Referring now to FIG. 3, at the test 220, the control unit 14 determines if all Text_Items have been retrieved from User_Data. If all Text_Items have not been retrieved, then the control unit 14 returns to the step 204 where the control unit 14 retrieves the next Text_Item. Otherwise, if the control unit 14 determines that all Text_Items have been retrieved from User_Data, then the control unit 14 proceeds to a step 222.

Thus, in summary, during steps 204 to 220, the control unit 14 retrieves all Text_Items from User_Data, splits each Text_Item into sentences, analyzes each sentence to extract segments representative of the sentence's linguistic patterns and stores the extracted segments in User_Profile.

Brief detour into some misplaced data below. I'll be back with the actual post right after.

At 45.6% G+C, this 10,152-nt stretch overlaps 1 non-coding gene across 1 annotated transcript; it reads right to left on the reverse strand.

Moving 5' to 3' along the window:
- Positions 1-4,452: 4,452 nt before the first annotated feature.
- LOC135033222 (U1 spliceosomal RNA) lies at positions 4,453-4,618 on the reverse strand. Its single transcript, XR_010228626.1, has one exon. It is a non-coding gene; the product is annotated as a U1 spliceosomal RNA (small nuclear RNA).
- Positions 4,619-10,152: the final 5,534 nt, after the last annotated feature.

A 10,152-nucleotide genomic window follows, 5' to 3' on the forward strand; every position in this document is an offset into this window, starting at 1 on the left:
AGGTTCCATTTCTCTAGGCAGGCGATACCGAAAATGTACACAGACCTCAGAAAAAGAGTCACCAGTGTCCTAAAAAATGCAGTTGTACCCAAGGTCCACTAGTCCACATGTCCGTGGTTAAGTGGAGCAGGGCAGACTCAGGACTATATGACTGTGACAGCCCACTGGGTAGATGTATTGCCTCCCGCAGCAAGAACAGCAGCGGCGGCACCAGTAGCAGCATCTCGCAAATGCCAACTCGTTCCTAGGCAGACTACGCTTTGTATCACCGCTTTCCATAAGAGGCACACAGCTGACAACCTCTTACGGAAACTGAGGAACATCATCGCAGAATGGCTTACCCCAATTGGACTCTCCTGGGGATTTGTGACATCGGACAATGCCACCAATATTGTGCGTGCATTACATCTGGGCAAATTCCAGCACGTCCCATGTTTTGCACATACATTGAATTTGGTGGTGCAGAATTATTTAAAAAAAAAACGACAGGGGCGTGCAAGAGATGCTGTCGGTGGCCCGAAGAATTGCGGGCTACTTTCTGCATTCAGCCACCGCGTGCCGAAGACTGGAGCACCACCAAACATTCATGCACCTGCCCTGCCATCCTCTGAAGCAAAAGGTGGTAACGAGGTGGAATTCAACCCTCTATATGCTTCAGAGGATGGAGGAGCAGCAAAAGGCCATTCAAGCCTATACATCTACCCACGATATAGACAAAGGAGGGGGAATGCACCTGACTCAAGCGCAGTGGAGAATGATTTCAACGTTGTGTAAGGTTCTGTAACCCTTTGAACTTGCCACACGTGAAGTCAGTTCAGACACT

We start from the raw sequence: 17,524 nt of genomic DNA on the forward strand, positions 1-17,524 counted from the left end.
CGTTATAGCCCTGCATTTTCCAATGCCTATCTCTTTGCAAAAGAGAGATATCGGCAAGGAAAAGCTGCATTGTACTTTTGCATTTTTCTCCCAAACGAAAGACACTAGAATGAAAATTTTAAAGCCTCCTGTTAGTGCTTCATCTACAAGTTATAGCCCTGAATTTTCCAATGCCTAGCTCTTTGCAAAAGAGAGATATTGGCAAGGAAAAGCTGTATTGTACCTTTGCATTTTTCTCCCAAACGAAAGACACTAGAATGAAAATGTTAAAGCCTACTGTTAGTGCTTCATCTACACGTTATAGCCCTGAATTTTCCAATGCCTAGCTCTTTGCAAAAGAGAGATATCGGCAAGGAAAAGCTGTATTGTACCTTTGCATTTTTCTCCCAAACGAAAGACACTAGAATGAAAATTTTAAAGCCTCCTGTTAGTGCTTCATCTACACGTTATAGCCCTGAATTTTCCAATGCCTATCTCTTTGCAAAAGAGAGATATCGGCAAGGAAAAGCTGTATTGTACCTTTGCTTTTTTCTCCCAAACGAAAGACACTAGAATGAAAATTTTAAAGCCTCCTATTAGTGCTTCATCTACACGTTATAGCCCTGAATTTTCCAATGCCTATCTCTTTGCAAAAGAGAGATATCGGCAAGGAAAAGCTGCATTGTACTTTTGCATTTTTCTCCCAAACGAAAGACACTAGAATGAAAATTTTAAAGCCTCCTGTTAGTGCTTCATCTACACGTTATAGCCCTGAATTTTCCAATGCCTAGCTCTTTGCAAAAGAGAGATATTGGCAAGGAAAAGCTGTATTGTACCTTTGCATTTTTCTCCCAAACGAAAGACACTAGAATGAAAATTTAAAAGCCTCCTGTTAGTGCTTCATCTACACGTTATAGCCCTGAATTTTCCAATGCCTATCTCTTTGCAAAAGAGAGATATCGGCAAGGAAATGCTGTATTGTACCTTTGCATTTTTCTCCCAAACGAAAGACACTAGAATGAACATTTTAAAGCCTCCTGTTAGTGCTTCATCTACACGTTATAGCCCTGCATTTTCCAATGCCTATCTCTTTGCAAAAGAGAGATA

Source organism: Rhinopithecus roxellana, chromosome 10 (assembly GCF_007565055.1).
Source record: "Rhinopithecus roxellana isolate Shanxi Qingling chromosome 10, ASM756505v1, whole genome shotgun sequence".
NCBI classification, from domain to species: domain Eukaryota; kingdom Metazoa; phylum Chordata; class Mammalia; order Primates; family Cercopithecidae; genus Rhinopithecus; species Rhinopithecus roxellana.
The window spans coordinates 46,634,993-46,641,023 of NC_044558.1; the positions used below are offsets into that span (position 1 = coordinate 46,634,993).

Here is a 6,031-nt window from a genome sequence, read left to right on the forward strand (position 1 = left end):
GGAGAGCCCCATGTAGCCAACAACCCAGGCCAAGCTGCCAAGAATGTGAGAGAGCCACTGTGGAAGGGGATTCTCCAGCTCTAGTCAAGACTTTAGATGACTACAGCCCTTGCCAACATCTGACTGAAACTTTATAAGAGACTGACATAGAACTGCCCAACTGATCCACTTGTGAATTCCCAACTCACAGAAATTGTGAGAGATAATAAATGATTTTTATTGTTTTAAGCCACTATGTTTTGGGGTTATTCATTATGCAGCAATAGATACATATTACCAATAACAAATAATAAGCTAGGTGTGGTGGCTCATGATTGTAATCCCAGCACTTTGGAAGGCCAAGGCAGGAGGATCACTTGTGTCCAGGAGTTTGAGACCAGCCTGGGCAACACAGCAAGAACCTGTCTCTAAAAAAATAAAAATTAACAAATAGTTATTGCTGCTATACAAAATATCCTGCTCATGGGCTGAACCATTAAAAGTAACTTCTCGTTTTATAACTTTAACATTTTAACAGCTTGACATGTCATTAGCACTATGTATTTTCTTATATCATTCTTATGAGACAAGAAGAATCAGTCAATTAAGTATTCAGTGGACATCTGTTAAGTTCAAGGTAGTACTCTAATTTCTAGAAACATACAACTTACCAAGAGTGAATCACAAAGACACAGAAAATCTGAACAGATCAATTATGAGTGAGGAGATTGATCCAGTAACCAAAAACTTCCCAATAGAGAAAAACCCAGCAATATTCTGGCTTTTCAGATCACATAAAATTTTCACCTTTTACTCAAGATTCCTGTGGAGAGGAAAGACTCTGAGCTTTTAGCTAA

At the step 222, the control unit 14 groups identical segments together into sets, counts the occurrence of identical segments in each set, and then records the number of identical segments in each set in User_Profile as User_Profile segment count (hereinafter “UP_SC”) next to each set of identical segments. For example, if the segment “computer-execute-fast” appears twenty seven times in User_Profile, the UP_SC for that segment would be recorded next to that segment as “27”. If the User_Profile already contains an identical segment set with an existing UP_SC, then the UP_SC determined at the step 222 is added to the existing UP_SC. For example, if the User_Profile already contains the segment set “instruction-execute-fast” with UP_SC of 15, and at the step 222 the control unit 14 determines that five such segments were extracted from User_Data during the steps 204 to 220, then the control unit 14 adds the new UP_SC of 5 to the existing UP_SC of 15 and records the new UP_SC of 20 next to the segment set “instruction-execute-fast”. A high UP_SC for a segment is indicative of the relative importance of the segment as a representation of the user's linguistic pattern.